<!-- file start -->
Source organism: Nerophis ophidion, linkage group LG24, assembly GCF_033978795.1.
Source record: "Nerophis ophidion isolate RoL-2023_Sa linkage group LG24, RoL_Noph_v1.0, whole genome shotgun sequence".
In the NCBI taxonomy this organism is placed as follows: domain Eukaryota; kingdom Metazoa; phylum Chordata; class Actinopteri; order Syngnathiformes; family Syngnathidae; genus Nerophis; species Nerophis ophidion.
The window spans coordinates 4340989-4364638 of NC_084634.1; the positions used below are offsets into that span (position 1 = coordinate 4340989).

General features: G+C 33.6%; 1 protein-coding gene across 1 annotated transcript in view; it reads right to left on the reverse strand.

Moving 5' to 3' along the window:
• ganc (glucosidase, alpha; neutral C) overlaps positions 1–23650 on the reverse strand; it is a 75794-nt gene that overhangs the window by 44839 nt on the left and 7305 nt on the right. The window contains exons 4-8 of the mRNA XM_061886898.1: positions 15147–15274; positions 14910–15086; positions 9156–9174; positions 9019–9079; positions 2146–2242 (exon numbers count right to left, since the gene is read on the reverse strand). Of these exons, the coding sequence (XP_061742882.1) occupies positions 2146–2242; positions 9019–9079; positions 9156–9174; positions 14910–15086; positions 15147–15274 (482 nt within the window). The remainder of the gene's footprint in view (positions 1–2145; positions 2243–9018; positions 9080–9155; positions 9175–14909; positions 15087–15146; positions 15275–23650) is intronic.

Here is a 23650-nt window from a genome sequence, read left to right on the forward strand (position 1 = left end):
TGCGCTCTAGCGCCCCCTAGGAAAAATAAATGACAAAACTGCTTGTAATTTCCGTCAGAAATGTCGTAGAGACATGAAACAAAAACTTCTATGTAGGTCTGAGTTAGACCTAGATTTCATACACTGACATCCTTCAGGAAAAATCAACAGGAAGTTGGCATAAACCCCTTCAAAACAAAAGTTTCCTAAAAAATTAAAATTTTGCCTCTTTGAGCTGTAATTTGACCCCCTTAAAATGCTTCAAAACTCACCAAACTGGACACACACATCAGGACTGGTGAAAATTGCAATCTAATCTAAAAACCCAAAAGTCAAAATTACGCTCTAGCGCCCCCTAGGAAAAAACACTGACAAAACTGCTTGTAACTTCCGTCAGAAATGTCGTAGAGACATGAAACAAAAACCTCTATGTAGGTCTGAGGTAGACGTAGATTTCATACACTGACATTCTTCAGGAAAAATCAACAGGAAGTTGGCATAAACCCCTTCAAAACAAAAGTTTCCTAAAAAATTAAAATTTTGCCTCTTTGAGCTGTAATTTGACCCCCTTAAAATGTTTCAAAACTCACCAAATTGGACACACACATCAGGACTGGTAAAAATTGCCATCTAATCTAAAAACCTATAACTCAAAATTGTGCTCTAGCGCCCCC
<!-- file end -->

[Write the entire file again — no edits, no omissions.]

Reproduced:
Source organism: Nerophis ophidion, linkage group LG24, assembly GCF_033978795.1.
Source record: "Nerophis ophidion isolate RoL-2023_Sa linkage group LG24, RoL_Noph_v1.0, whole genome shotgun sequence".
In the NCBI taxonomy this organism is placed as follows: domain Eukaryota; kingdom Metazoa; phylum Chordata; class Actinopteri; order Syngnathiformes; family Syngnathidae; genus Nerophis; species Nerophis ophidion.
The window spans coordinates 4340989-4364638 of NC_084634.1; the positions used below are offsets into that span (position 1 = coordinate 4340989).

General features: G+C 33.6%; 1 protein-coding gene across 1 annotated transcript in view; it reads right to left on the reverse strand.

Moving 5' to 3' along the window:
• ganc (glucosidase, alpha; neutral C) overlaps positions 1–23650 on the reverse strand; it is a 75794-nt gene that overhangs the window by 44839 nt on the left and 7305 nt on the right. The window contains exons 4-8 of the mRNA XM_061886898.1: positions 15147–15274; positions 14910–15086; positions 9156–9174; positions 9019–9079; positions 2146–2242 (exon numbers count right to left, since the gene is read on the reverse strand). Of these exons, the coding sequence (XP_061742882.1) occupies positions 2146–2242; positions 9019–9079; positions 9156–9174; positions 14910–15086; positions 15147–15274 (482 nt within the window). The remainder of the gene's footprint in view (positions 1–2145; positions 2243–9018; positions 9080–9155; positions 9175–14909; positions 15087–15146; positions 15275–23650) is intronic.

Here is a 23650-nt window from a genome sequence, read left to right on the forward strand (position 1 = left end):
TGCGCTCTAGCGCCCCCTAGGAAAAATAAATGACAAAACTGCTTGTAATTTCCGTCAGAAATGTCGTAGAGACATGAAACAAAAACTTCTATGTAGGTCTGAGTTAGACCTAGATTTCATACACTGACATCCTTCAGGAAAAATCAACAGGAAGTTGGCATAAACCCCTTCAAAACAAAAGTTTCCTAAAAAATTAAAATTTTGCCTCTTTGAGCTGTAATTTGACCCCCTTAAAATGCTTCAAAACTCACCAAACTGGACACACACATCAGGACTGGTGAAAATTGCAATCTAATCTAAAAACCCAAAAGTCAAAATTACGCTCTAGCGCCCCCTAGGAAAAAACACTGACAAAACTGCTTGTAACTTCCGTCAGAAATGTCGTAGAGACATGAAACAAAAACCTCTATGTAGGTCTGAGGTAGACGTAGATTTCATACACTGACATTCTTCAGGAAAAATCAACAGGAAGTTGGCATAAACCCCTTCAAAACAAAAGTTTCCTAAAAAATTAAAATTTTGCCTCTTTGAGCTGTAATTTGACCCCCTTAAAATGTTTCAAAACTCACCAAATTGGACACACACATCAGGACTGGTAAAAATTGCCATCTAATCTAAAAACCTATAACTCAAAATTGTGCTCTAGCGCCCCC